This is one student’s book about persuading her mom to buy her Shopkins.

The pictures are not very clear. I’m sorry.

front cover before
front cover after


She wanted to use larger paper and she wanted to experiment with writing on the side of the pages instead of always at the top or bottom.  After our conference, she corrected her spelling and punctuation errors but more importantly she added details to persuade mom to buy her the Shopkins she wanted.  She shared her writing with an eager audience.

img_1985      img_1998    img_1983

As my journey continues, I want to concentrate on focused lessons and strong conferences.

I want my students to know  Why Writers Write but also How Writers Write.

Let’s Write On…













5 thoughts on “??? Why Do Writers Write Anyway???

  1. I enjoyed reading your post. I agree, we have learned a lot through our Masters classes, and I have learned a lot about myself as a teacher. My next goal, after writing our books, is to do a better job conferencing with my students. It helps to see a snapshot of what you are doing with conferencing and the language that you are using. Looks like your students are doing great things!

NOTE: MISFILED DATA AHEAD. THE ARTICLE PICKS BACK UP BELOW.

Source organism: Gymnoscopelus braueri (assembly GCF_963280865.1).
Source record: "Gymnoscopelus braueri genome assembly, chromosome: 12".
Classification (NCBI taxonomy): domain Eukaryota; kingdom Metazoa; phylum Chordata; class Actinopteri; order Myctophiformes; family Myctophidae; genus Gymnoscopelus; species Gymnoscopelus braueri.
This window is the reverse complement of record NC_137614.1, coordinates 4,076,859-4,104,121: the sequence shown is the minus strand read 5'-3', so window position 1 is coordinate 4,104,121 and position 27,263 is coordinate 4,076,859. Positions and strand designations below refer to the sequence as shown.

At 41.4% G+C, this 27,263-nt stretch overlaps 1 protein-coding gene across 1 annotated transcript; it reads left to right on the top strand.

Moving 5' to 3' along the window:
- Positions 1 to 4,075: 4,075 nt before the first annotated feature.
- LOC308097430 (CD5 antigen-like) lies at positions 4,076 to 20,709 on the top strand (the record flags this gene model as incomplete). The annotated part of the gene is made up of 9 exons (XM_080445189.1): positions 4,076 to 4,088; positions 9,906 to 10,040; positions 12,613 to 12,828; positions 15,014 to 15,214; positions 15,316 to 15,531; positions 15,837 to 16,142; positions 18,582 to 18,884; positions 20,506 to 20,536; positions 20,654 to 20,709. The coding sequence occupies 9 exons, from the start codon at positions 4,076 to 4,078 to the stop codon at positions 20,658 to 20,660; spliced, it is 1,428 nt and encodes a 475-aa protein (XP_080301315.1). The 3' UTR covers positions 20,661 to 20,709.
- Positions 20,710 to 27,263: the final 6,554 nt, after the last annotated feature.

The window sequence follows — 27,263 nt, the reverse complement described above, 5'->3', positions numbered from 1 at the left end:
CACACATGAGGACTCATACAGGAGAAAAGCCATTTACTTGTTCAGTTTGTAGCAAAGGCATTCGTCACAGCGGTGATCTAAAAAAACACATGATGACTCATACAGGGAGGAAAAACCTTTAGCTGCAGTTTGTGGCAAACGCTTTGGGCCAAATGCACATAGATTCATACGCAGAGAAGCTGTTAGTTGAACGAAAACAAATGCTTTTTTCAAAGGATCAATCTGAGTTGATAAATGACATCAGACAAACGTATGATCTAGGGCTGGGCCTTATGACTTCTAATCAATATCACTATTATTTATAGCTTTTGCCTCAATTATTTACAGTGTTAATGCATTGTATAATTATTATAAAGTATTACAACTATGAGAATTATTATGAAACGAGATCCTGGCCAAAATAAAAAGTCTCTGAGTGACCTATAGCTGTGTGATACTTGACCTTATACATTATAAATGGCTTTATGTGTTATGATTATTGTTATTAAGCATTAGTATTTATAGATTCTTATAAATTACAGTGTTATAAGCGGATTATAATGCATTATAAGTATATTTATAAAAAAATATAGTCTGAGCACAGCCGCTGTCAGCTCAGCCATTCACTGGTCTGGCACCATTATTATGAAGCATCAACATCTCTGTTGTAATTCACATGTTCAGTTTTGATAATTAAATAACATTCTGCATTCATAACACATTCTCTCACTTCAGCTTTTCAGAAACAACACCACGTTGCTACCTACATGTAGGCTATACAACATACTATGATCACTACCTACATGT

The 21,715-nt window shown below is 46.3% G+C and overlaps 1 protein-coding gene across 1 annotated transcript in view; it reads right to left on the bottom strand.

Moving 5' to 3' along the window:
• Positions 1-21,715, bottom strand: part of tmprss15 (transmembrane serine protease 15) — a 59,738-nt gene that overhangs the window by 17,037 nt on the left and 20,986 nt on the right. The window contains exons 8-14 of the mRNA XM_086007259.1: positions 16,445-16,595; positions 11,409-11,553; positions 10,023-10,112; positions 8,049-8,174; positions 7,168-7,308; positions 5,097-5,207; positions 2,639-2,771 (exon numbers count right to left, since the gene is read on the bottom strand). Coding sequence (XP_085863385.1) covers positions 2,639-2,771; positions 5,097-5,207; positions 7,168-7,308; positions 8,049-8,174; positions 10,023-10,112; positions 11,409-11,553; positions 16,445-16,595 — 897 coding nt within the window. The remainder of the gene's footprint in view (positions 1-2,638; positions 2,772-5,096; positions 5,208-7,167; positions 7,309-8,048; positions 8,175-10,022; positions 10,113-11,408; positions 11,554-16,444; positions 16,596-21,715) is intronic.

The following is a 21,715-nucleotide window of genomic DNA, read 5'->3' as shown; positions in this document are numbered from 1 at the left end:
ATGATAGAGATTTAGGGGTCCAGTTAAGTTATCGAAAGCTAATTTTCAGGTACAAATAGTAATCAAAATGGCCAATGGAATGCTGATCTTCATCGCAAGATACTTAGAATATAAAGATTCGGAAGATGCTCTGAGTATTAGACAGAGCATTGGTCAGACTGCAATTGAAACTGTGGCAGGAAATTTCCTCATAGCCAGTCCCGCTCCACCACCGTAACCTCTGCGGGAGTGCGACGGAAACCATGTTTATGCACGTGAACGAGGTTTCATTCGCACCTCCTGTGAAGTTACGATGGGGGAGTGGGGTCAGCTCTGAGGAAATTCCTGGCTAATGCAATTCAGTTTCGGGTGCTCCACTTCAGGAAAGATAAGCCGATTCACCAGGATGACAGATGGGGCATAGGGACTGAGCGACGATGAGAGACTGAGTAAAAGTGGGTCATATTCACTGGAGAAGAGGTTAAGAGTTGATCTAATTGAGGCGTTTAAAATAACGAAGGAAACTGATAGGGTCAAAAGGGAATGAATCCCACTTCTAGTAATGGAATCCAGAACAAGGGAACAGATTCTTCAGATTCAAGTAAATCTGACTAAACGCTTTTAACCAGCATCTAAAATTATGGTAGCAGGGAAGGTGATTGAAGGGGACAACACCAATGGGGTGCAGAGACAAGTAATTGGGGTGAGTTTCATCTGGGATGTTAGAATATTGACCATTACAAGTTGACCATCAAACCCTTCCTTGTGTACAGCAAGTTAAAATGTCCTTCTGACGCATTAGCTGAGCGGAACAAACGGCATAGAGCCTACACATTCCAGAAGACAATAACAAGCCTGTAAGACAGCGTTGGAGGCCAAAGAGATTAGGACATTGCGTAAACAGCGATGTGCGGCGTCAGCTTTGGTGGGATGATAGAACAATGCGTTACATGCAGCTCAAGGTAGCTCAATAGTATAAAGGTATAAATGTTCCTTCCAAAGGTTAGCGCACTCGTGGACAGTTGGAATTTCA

2. Michelle I enjoy reading your posts each week, and this week was no different. I appreciate that you used different styles of texts to maintain focus and draw attention. It was nice appeal to your post. I also love that you are always so honest in your writing, you do this in such a way that opens the window to your classroom. I see students learning, growing, and a teacher that is also learning and growing. It still blows me away how much we can learn from such young students if we take the time to listen.


  3. Michelle,
    I enjoyed your post this week. It was exciting! It’s great to see your young writers writing. I loved the way you used your skills about revision and conferencing. What a joy it is to see your students getting excited and involved in book making. “Keep the writing going!”


  4. This line feels so profound: “My writers grew ME as a teacher this week.” Yes! Writing Workshop should be a place and time where children learn from us–but also where we (as teachers) position ourselves to learn from children. Each writer has something to teach us about writing process, writing development, and writing instruction.

    Your big picture view over the last 7+ months offers a glimpse of all that you’ve done to get children genuinely engaged and interested in writing in your classroom–building stamina and writerly identities (which is what many teachers dream of accomplishing)–but now you’re pushing yourself even more to actually move each child forward in some way as a writer each week. You are constantly asking: What does THIS child need as a writer? Your honest reflection that you tend to focus on punctuation and spelling is critical in that it has helped you consider how to go beyond this level of editing. The “before” and “after” shot of the child’s book is such a powerful example of a writer who learned something in a conference that she was able to immediately go put to use in her writing.